Of the 280 complaints sent to the VA Office of General Counsel from 2018 to 2022, 40% were related to unaccredited individuals and organizations, according to Randal Noller, a VA spokesperson.

Representatives for some unaccredited companies say most private operators are honorable and that the whole group is being targeted because of the activities of a few bad actors.

Veterans Guardian VA Claim Consulting, another unaccredited company, has a similar billing structure to that of Trajector, charging clients a fee equal to five months’ worth of any benefits increase they receive. It takes a holistic approach to helping veterans whose cases may be complicated because they left the military years ago, for example, or are hoping to increase their existing disability rating or receive compensation for other conditions related to their service, said Mark Christensen, the company’s chief of staff.

Veterans service organizations are well suited to help recently discharged veterans file initial claims, which are typically straightforward, Christensen said, referring to accredited groups such as the VFW or Disabled American Veterans. But they may not be as effective at managing subsequent claims.

It may be faster to work with a private company as well, he said. Going through adjudication with a VA-accredited lawyer may take years, he said. “We can take care of it in six months,” he said.

According to the VA, there is no statistically significant difference in the average number of days it takes any type of filer to complete a rating-related claim. In the current fiscal year, time frames have ranged from 129.7 days to 139.4 days whether veterans make a claim unassisted (which would include those who use unaccredited representatives) or use VSOs, agents, or attorneys.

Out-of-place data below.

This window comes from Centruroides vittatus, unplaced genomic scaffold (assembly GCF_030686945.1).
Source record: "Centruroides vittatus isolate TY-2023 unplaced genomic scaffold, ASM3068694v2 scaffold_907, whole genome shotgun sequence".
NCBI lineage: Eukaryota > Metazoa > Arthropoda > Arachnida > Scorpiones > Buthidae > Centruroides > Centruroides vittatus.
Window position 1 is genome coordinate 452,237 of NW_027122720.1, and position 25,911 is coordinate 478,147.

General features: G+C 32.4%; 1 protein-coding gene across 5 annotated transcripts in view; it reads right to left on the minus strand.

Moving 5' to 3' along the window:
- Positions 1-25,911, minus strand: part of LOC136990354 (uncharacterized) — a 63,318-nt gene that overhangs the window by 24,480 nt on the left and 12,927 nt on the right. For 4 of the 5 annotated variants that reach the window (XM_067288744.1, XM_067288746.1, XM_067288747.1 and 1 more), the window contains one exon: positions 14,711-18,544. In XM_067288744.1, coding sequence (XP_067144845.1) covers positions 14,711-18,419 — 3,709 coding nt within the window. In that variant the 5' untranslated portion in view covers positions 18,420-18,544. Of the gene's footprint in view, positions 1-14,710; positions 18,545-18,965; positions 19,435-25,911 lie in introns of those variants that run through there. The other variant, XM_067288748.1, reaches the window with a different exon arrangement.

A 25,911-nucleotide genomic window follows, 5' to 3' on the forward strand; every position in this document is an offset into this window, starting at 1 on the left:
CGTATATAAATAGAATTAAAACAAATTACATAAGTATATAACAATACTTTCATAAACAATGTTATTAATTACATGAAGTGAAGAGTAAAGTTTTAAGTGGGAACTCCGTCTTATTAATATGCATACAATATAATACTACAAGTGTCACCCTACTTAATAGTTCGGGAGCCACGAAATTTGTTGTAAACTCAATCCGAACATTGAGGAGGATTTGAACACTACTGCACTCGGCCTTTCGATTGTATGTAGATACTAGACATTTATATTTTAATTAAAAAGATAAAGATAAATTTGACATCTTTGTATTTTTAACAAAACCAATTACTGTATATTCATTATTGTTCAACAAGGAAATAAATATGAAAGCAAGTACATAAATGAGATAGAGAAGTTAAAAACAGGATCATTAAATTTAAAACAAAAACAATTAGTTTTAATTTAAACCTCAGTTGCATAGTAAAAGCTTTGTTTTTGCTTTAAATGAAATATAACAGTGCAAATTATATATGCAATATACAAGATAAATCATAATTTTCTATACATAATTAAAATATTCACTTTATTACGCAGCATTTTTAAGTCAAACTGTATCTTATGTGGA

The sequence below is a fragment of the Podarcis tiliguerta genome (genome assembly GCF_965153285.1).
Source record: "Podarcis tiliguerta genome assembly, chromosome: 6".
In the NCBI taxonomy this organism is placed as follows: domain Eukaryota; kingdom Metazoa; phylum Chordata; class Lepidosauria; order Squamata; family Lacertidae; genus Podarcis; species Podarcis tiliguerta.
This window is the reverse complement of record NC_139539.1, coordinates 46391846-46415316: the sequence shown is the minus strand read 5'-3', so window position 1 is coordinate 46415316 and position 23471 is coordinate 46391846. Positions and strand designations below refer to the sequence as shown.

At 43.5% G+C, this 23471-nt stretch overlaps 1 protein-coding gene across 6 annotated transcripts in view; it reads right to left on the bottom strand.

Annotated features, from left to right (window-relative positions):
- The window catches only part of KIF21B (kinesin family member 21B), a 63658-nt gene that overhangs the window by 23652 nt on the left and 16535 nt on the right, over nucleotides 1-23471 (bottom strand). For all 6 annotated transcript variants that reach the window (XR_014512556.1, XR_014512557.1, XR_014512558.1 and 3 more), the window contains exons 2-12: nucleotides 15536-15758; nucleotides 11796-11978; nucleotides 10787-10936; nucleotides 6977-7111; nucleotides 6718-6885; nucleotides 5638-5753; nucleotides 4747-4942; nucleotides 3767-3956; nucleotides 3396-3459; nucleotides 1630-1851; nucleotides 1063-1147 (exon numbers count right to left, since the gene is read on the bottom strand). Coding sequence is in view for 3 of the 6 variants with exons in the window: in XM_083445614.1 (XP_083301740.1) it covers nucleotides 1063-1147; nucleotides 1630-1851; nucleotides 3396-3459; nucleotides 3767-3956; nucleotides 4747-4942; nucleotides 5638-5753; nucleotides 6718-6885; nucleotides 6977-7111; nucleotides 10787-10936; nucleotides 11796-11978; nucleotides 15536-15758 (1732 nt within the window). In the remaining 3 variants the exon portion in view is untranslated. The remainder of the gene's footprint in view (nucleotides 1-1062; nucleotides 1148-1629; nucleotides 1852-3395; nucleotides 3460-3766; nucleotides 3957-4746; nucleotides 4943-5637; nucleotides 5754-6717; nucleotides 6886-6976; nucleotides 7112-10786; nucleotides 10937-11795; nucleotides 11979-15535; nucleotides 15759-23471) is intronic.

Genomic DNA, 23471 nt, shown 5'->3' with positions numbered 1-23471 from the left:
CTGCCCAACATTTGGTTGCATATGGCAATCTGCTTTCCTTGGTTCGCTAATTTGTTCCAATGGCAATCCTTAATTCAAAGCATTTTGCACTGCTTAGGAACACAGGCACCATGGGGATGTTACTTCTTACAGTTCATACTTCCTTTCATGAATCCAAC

Many of Veterans Guardian’s clients had gone the free route initially, according to Christensen. In any given month, 60% to 70% of the company’s clients report they used a free service in the past, he said, but they often turn to his company to get a better disability rating or approval for secondary conditions.

Prominent veterans groups like the VFW, American Legion, and Disabled American Veterans are pressing for passage of the Guard VA Benefits Act, which would rein in certain business practices by allowing the Veterans Affairs secretary to impose criminal penalties on people who charge fees to help veterans file disability benefit claims without VA authorization.

Veterans Guardian supports changes that would allow unaccredited companies like itself to charge for services at any point in the process, as well as place caps on fees, and prohibitions on having doctors on the payroll or charging upfront fees. But the company doesn’t support the Guard Act.

The VA has tried sending cease-and-desist letters to unaccredited companies that the VA found to be preying on veterans, said Diane Boyd Rauber, executive director of the National Organization of Veterans’ Advocates, which trains accredited attorneys and agents.

“The problem is that the VA only has authority to go after someone who’s accredited,” she said. “Part of the intent of the Guard Act is to give the VA some teeth.”

KFF Health News is a national newsroom that produces in-depth journalism about health issues and is one of the core operating programs at KFF—an independent source of health policy research, polling, and journalism. Learn more about KFF.